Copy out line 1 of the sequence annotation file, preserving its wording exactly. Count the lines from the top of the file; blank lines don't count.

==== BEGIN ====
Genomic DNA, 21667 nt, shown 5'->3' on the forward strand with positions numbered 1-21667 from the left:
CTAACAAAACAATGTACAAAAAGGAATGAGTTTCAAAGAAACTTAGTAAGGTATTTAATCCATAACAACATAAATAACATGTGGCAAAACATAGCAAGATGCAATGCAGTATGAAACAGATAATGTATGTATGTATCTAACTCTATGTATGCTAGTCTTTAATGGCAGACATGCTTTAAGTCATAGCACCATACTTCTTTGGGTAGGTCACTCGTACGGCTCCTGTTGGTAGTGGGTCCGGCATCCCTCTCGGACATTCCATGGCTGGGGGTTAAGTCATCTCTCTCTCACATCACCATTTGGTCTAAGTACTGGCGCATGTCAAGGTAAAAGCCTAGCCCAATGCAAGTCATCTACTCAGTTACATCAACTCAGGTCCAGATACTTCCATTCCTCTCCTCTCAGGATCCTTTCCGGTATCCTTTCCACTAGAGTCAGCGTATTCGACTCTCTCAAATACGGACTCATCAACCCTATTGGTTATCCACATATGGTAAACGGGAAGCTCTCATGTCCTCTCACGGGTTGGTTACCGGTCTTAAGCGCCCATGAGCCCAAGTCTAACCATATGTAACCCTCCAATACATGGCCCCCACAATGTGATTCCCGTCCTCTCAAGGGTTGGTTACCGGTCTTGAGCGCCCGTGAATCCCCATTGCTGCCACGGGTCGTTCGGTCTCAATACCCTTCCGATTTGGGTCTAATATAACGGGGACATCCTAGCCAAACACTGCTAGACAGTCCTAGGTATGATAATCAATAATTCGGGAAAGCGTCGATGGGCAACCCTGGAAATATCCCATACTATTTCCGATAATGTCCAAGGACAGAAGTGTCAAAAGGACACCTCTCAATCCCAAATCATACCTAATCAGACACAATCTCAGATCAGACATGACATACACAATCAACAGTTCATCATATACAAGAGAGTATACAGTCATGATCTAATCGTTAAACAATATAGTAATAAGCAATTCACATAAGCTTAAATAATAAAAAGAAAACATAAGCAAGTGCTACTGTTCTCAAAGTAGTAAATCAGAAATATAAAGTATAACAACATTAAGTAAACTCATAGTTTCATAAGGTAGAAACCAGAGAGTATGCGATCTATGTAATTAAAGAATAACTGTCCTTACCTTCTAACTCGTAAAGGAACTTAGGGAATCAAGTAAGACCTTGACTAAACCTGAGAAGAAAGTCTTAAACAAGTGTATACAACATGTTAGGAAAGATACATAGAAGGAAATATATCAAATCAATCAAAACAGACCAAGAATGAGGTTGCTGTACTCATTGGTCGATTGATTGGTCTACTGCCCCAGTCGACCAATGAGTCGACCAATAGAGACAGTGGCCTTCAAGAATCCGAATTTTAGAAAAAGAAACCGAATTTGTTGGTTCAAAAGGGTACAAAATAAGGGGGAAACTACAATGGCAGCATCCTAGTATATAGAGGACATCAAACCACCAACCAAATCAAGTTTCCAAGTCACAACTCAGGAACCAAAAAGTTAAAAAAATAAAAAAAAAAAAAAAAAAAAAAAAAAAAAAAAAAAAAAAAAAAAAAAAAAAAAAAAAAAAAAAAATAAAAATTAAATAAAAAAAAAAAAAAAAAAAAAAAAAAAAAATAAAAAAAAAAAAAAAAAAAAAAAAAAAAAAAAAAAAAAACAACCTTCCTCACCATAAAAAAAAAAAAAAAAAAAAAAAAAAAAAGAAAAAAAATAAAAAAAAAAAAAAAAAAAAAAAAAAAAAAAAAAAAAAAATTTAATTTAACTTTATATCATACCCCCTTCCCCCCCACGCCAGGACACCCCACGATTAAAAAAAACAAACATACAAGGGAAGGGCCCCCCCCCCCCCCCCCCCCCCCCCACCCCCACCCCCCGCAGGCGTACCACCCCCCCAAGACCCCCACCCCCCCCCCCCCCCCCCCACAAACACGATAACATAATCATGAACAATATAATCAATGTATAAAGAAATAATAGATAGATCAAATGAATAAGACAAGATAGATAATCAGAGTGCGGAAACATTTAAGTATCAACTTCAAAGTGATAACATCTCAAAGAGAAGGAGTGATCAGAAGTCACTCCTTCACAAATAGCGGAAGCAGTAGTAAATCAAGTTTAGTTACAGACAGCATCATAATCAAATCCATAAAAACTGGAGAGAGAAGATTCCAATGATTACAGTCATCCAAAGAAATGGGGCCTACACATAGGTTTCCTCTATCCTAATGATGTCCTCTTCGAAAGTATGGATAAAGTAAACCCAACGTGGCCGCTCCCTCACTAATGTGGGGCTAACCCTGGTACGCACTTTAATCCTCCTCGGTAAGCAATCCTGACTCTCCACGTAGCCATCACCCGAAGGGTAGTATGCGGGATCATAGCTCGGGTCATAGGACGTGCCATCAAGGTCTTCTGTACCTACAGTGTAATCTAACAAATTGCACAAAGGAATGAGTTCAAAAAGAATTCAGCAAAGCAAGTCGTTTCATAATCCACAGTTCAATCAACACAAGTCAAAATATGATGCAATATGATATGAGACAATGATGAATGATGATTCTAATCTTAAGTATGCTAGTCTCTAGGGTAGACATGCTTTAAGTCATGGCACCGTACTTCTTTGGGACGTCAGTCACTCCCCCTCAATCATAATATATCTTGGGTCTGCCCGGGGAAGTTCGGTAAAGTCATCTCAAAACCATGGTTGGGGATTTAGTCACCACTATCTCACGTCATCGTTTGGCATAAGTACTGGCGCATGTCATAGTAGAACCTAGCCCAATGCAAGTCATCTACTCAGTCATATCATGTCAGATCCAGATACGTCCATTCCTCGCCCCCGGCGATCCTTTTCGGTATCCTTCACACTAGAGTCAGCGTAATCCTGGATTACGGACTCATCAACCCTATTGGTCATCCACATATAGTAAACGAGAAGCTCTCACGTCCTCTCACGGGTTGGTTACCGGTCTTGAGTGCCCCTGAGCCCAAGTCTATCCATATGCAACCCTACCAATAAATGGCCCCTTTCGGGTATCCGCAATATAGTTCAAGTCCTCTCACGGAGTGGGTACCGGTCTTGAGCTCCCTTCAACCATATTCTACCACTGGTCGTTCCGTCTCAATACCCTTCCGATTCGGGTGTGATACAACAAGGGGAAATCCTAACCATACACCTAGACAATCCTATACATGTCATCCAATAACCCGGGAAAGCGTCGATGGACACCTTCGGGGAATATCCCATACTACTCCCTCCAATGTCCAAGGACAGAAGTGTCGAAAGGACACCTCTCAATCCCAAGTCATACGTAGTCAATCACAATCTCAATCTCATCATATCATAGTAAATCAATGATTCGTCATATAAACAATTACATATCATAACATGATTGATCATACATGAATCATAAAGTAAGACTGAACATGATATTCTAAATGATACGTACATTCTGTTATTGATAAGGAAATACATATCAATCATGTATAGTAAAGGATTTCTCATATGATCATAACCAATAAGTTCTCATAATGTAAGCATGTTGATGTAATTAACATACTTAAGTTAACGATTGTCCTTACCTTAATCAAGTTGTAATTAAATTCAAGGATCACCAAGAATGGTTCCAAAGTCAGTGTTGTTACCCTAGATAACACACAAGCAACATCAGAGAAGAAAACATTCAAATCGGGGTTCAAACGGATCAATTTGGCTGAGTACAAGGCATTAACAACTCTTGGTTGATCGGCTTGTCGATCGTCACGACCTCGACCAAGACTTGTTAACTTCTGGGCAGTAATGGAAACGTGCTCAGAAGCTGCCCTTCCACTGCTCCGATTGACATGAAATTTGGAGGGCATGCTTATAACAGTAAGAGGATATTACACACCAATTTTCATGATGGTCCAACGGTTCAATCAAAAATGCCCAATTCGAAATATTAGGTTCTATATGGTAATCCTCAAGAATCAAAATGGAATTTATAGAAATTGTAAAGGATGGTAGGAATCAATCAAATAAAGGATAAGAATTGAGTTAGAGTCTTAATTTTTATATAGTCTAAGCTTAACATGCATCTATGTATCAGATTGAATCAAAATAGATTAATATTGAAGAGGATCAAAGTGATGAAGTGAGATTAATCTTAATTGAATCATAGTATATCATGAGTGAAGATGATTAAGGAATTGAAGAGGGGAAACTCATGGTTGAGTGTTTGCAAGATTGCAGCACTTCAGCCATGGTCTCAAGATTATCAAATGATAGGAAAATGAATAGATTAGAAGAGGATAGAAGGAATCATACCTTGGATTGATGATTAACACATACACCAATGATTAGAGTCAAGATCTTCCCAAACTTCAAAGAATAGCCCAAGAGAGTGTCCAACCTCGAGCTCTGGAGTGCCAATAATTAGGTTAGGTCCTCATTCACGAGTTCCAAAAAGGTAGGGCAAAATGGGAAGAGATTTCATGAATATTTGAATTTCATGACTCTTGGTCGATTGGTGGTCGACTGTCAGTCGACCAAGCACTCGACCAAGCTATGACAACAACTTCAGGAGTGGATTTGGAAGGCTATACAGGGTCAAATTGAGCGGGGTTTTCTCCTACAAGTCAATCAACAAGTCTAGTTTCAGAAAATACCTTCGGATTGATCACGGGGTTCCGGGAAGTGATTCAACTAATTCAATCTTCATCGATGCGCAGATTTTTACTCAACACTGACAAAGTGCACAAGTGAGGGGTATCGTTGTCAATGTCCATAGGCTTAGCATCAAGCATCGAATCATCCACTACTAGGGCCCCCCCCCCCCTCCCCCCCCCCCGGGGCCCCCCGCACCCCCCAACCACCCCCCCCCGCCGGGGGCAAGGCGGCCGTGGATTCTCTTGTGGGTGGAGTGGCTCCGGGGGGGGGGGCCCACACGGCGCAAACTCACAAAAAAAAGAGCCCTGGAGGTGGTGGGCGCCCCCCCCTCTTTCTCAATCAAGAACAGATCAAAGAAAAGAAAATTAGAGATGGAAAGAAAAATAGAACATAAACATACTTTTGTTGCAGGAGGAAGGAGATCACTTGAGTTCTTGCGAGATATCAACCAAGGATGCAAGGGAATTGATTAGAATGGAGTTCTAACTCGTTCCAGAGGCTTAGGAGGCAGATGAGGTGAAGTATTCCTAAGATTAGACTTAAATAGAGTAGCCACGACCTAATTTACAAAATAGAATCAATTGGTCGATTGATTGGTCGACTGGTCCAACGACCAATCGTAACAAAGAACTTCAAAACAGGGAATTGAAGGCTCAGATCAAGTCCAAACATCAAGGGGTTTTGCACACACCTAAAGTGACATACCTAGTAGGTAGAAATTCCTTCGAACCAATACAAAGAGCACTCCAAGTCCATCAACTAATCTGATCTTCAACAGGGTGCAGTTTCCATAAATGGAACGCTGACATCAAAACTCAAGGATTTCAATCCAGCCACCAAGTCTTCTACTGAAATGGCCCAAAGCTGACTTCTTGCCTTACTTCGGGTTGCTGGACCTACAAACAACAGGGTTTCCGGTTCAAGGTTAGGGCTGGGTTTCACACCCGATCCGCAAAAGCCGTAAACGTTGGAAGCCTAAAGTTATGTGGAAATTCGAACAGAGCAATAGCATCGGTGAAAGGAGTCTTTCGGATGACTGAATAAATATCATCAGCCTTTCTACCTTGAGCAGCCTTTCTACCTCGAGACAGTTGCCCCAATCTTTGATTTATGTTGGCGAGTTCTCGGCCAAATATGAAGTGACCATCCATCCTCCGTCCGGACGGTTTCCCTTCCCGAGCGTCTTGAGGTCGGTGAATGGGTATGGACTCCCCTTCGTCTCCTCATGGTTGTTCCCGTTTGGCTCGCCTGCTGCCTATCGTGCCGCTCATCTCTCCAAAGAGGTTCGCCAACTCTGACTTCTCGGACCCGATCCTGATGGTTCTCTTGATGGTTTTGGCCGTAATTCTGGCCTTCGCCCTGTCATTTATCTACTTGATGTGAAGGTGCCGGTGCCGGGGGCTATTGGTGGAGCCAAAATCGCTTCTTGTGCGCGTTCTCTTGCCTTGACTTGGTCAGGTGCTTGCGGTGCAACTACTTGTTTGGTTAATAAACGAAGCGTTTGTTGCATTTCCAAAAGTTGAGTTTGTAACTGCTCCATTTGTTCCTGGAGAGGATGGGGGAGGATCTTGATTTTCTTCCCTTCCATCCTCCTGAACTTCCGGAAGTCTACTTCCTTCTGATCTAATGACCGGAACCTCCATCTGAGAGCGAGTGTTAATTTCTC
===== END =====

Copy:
Genomic DNA, 21667 nt, shown 5'->3' on the forward strand with positions numbered 1-21667 from the left: